9 Elul 5780

August 28, 2020

This week’s Torah portion, Ki Teitzei (Deuteronomy 21:10-25:19) has the largest number of commandments found in a weekly portion – 72 mitzvot (commandments). One of them reads, “When you build a new house, then you shall make a parapet for your roof, that you should not bring any blood upon your house, if any person falls from there.” (22:8) Homes in the Middle East are known for their flat roofs and people use them to entertain, very similar to our backyard decks.  Another similarity is anyone who owns a pool knows that the safety code requires a fence around it to ensure that no one is harmed.

Later, the rabbis of the Mishnah and in the Talmud create laws which go into detail about how tall and how strong the parapet must be. As we study these laws, we can only imagine the tragic story of someone leaning against the railing on the balcony and falling. We are now aware that it was a grave concern back then as several lives were lost from this horrible circumstance. In Biblical times food was dried and other chores were done on the roof of a home. The homeowner was responsible for everybody’s safety.

A similar law can be found in the book of Exodus. If a person digs a hole and someone’s animal falls in, or worse, if a person falls in, the person who created the hole is responsible for damages. Each of us is responsible for one another’s safety. No one can say that they have a right to build a house with no parapet or they have a right to dig a hole. Our rights end when they threaten the safety of our neighbors.

The message is clear for today as we struggle with the ongoing Coronavirus pandemic. We are responsible for one another’s safety. And that raises the issue of wearing masks. We are fortunate that where we live in central New Jersey, most people (but certainly not everybody) have been good about wearing masks when congregating in public places. You cannot walk into any local supermarket or other store without a mask. In other parts of the country, most people are not wearing masks as we have seen on various media. What bothers me is people who claim that they have a right not to wear a mask, that requiring masks is a threat to their freedom. It saddens me that the question of wearing masks has become a political issue. Some things should be above politics.

Who decides whether wearing masks makes us all safer? Our tradition teaches that when it comes to medical questions, one goes to medical experts. Physicians who specialize in infectious diseases and public health officials should decide. I am well aware that these specialists may disagree. Some have questioned the necessity or effectiveness of masks. But most experts say that a disease spread by air droplets can be limited when people cover their mouths and noses. Until the experts say differently, wearing masks ought to be the norm.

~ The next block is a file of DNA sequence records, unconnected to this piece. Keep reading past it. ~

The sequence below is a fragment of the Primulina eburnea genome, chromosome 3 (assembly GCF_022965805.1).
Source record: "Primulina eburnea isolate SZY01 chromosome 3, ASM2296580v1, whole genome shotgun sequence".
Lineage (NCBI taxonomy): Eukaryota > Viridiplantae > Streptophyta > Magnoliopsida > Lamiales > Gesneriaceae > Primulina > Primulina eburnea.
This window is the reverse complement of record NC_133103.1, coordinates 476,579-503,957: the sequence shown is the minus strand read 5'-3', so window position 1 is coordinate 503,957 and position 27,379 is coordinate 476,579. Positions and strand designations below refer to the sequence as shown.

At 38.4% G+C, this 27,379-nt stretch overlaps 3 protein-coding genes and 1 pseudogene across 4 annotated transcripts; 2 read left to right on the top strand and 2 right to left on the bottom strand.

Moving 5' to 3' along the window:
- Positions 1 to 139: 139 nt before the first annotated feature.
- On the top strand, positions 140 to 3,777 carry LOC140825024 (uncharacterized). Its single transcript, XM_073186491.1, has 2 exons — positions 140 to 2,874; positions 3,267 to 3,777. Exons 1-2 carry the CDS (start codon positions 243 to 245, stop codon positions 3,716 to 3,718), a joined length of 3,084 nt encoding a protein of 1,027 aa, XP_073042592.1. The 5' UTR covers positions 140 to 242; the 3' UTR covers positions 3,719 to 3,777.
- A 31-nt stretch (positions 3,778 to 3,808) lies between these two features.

What about the person who says I am one person? I want my freedom, and my one mask is not going to make a difference? There is a principle in ethical philosophy known as the tragedy of the commons. It challenges the principle first formulated by Thomas Hobbes that we human beings live under a social contract. The idea was first formulated by William Forster Lloyd, a British economist in 1833. The idea was further developed by American ecologist and philosopher Garrett Hardin in 1968. It raises the question, why should I cooperate with the social contract if I do not trust that others will?

The classic example is a pasture for grazing in the public domain. Everybody agrees that only a certain number of animals should be allowed to graze, or else the pasture will be overused and destroyed. One person decides to break the rules and go early in the morning to graze more animals. He or she decides that it will be to their advantage to graze more animals, and if they do not, somebody else will. One person may not make a difference, but if others learn that this person is breaking the rules, they decide to also break the rules. Soon the pasture is gone.

How do we live in a world where some people decide to ignore the rules? One person can be the carrier that makes numerous others sick. But as the tragedy of the commons proves, one person sets a bad example for another, and before long the pandemic numbers are going up again. If the experts say that masks are necessary to prevent the spread of a disease, then our tradition would teach the importance of wearing masks. Like the building of a parapet on the roof, or like covering up a hole that we dig, we are all responsible for the safety of others. (Special thanks to Rabbi Michael Gold of Temple Beth Torah Sha’aray Tzedek of Tamarac, FL for his words on ethics that are in this week’s Greetings)